On 9 February, the Times ran a piece showing how much new Labour's high command hates the Speaker, Mick Martin. All lobby hacks know what MPs think of Martin because they are told "on lobby terms" every day of the week. Privately, the Blair-appointed Labour Party chairman, Charles Clarke, thinks that Martin is a complete bloody idiot or, as Andrew Pierce told us in the Times, "an embarrassment" who has "lost credibility".
The problem for the thirsty Clarke is that my sparring partner on Sunday Service isn't a "lobby" member, so he can tell us the truth about what MPs are telling "friends".
No 10 was obviously furious that Clarke had been telling people what he thought about Martin, because it looked as if it was out to remove the Speaker. Not for the first time, Clarke was told to backtrack, and so fired off a "stiff" letter to the Times completely denying that he had called Martin an idiot. His letter would have had more credibility if he had sent it straight away instead of a day later. The paper obviously did not think much of it because it didn't even bother to print it. We were left with the bizarre situation of reading about Clarke's letter to the Times in the Guardian and the Telegraph.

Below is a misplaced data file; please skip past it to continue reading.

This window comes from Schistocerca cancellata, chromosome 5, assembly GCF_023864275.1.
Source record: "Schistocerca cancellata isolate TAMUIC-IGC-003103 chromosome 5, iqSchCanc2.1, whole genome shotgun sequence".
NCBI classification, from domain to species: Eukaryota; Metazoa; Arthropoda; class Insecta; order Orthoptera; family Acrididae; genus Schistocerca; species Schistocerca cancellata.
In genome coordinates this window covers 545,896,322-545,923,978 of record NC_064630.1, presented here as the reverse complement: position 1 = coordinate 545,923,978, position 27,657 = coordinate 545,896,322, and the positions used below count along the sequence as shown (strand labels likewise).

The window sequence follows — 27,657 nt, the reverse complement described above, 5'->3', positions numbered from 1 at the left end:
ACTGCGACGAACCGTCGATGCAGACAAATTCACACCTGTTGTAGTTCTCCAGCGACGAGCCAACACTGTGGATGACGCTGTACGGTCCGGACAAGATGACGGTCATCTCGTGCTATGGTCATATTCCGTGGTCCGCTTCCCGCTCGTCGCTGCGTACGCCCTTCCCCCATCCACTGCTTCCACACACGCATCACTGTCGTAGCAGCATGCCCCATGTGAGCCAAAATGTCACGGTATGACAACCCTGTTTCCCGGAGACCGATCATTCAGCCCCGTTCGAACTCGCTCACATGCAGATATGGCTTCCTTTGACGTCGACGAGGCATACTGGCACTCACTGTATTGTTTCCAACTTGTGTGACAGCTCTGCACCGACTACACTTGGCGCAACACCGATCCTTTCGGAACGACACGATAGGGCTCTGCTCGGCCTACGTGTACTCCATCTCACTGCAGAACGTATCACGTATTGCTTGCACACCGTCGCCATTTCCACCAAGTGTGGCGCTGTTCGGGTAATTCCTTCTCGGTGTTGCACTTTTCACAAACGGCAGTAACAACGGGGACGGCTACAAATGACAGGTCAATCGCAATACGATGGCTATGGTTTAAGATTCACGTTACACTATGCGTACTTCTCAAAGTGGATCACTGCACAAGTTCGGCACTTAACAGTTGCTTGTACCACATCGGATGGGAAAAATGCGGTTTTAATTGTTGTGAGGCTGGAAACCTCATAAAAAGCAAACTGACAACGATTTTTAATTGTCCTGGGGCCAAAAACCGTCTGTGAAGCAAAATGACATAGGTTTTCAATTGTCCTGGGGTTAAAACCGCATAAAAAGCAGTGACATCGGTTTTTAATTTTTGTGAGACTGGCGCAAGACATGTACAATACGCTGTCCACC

They told us that Clarke insisted Pierce was wrong on all counts. I know whom I believe. When the previous Speaker, Betty Boothroyd, delayed Gordon Brown's first Budget because of an alleged leak to the FT, he was rightly furious; after all she did nothing when the whole of Ken Clarke's Budget was given to the Mirror. Brown knew, however, that it is best for ministers to keep their feelings about the Speaker to themselves, as the Speaker can make life very difficult for you - forcing you to appear at the despatch box, for one thing. Michael Martin may be crap, but he will probably remain Speaker for a good while longer.